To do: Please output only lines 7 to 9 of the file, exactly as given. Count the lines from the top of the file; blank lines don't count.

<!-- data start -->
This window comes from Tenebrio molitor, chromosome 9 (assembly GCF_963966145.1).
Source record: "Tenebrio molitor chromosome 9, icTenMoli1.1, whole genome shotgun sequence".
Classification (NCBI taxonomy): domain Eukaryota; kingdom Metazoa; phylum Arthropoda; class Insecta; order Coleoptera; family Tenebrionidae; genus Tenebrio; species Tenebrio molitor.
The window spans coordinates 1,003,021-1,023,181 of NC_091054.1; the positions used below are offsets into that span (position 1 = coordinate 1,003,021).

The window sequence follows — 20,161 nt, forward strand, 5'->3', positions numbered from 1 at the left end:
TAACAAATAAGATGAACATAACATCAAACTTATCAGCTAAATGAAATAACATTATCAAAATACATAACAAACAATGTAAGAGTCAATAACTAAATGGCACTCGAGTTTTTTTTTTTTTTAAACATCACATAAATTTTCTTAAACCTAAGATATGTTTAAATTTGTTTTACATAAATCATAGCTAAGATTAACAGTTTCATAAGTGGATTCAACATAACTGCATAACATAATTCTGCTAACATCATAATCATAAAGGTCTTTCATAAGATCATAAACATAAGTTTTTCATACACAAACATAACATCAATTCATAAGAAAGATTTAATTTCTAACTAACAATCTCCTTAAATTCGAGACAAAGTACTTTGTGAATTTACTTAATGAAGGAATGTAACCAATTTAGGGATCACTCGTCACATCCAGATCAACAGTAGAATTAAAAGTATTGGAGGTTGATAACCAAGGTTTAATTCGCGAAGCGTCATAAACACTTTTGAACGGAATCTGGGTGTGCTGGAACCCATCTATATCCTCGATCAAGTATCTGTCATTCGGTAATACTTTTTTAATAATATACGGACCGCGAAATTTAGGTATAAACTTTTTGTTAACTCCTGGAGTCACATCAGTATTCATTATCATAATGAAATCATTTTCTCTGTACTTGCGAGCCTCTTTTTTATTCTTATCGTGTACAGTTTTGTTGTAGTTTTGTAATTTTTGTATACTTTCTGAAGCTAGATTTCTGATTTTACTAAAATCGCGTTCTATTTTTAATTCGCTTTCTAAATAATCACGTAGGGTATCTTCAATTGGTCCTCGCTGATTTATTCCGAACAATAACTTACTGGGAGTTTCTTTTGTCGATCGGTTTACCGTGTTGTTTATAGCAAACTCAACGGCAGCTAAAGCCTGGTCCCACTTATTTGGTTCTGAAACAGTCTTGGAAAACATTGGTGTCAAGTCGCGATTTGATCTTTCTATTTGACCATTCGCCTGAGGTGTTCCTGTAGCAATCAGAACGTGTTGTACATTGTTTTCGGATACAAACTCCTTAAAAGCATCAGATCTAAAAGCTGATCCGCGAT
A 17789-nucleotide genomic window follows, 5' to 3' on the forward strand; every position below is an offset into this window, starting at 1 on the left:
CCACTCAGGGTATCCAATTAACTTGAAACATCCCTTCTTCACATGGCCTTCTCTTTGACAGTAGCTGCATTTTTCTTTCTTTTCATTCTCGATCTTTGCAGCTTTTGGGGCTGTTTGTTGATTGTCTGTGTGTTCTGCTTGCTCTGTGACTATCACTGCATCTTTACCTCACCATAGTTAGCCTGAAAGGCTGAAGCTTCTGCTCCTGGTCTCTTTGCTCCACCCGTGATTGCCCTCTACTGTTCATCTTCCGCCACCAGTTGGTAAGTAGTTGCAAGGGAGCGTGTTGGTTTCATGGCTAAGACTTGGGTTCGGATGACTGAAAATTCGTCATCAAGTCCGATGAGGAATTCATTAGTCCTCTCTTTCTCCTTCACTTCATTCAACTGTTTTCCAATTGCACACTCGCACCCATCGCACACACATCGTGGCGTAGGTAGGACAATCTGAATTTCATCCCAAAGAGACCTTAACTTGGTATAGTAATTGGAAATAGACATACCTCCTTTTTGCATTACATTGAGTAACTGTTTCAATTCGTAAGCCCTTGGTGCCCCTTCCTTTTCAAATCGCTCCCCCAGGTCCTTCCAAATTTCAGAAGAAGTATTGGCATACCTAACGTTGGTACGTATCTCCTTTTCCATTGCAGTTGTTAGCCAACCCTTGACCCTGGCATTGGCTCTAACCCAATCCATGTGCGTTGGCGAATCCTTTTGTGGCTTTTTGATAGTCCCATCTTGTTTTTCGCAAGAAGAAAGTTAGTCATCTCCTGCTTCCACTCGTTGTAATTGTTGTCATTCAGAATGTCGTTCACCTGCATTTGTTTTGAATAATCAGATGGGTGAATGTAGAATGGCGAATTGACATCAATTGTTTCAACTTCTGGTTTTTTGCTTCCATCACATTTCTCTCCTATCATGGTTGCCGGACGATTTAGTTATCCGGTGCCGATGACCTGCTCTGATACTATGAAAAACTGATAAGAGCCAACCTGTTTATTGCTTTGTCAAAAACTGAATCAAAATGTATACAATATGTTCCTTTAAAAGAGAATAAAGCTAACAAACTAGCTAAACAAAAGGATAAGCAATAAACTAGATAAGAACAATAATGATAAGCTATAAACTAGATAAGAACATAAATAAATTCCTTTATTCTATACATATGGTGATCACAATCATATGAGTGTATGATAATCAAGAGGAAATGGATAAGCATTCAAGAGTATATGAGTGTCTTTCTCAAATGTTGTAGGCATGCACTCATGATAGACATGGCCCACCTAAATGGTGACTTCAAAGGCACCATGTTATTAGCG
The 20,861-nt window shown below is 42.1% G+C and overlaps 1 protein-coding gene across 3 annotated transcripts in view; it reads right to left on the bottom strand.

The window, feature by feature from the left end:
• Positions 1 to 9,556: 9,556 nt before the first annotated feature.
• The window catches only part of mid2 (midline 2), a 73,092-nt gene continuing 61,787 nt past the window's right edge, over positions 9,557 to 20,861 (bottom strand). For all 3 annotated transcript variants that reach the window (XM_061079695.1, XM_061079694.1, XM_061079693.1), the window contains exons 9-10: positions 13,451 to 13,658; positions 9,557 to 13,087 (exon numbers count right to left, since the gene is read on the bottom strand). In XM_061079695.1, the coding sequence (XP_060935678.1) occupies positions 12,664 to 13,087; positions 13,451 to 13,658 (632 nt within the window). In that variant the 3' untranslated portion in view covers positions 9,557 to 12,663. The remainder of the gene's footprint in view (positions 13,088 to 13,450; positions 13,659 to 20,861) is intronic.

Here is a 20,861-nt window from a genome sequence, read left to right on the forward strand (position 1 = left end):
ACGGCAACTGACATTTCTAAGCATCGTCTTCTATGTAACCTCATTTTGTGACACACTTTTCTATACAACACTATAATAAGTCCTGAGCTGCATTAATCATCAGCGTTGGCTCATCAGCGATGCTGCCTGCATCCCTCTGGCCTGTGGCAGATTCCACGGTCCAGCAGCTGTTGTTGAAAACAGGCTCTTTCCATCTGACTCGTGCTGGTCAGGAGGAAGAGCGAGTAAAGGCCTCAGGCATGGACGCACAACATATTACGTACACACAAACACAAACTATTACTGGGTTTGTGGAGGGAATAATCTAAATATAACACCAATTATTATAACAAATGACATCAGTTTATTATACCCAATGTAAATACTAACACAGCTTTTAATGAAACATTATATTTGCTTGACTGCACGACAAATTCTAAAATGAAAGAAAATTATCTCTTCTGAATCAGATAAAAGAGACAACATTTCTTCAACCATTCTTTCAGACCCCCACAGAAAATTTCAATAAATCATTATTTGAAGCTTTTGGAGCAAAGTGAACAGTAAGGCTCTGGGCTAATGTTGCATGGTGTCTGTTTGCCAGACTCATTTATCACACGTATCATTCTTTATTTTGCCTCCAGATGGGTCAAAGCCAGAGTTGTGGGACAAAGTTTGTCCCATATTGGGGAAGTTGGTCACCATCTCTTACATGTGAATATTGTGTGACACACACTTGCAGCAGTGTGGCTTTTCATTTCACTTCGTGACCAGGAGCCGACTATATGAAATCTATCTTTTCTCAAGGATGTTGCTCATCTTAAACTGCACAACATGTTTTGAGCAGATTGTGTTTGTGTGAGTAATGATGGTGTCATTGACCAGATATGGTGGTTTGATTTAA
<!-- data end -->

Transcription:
A 17789-nucleotide genomic window follows, 5' to 3' on the forward strand; every position below is an offset into this window, starting at 1 on the left:
CCACTCAGGGTATCCAATTAACTTGAAACATCCCTTCTTCACATGGCCTTCTCTTTGACAGTAGCTGCATTTTTCTTTCTTTTCATTCTCGATCTTTGCAGCTTTTGGGGCTGTTTGTTGATTGTCTGTGTGTTCTGCTTGCTCTGTGACTATCACTGCATCTTTACCTCACCATAGTTAGCCTGAAAGGCTGAAGCTTCTGCTCCTGGTCTCTTTGCTCCACCCGTGATTGCCCTCTACTGTTCATCTTCCGCCACCAGTTGGTAAGTAGTTGCAAGGGAGCGTGTTGGTTTCATGGCTAAGACTTGGGTTCGGATGACTGAAAATTCGTCATCAAGTCCGATGAGGAATTCATTAGTCCTCTCTTTCTCCTTCACTTCATTCAACTGTTTTCCAATTGCACACTCGCACCCATCGCACACACATCGTGGCGTAGGTAGGACAATCTGAATTTCATCCCAAAGAGACCTTAACTTGGTATAGTAATTGGAAATAGACATACCTCCTTTTTGCATTACATTGAGTAACTGTTTCAATTCGTAAGCCCTTGGTGCCCCTTCCTTTTCAAATCGCTCCCCCAGGTCCTTCCAAATTTCAGAAGAAGTATTGGCATACCTAACGTTGGTACGTATCTCCTTTTCCATTGCAGTTGTTAGCCAACCCTTGACCCTGGCATTGGCTCTAACCCAATCCATGTGCGTTGGCGAATCCTTTTGTGGCTTTTTGATAGTCCCATCTTGTTTTTCGCAAGAAGAAAGTTAGTCATCTCCTGCTTCCACTCGTTGTAATTGTTGTCATTCAGAATGTCGTTCACCTGCATTTGTTTTGAATAATCAGATGGGTGAATGTAGAATGGCGAATTGACATCAATTGTTTCAACTTCTGGTTTTTTGCTTCCATCACATTTCTCTCCTATCATGGTTGCCGGACGATTTAGTTATCCGGTGCCGATGACCTGCTCTGATACTATGAAAAACTGATAAGAGCCAACCTGTTTATTGCTTTGTCAAAAACTGAATCAAAATGTATACAATATGTTCCTTTAAAAGAGAATAAAGCTAACAAACTAGCTAAACAAAAGGATAAGCAATAAACTAGATAAGAACAATAATGATAAGCTATAAACTAGATAAGAACATAAATAAATTCCTTTATTCTATACATATGGTGATCACAATCATATGAGTGTATGATAATCAAGAGGAAATGGATAAGCATTCAAGAGTATATGAGTGTCTTTCTCAAATGTTGTAGGCATGCACTCATGATAGACATGGCCCACCTAAATGGTGACTTCAAAGGCACCATGTTATTAGCG
The 20,861-nt window shown below is 42.1% G+C and overlaps 1 protein-coding gene across 3 annotated transcripts in view; it reads right to left on the bottom strand.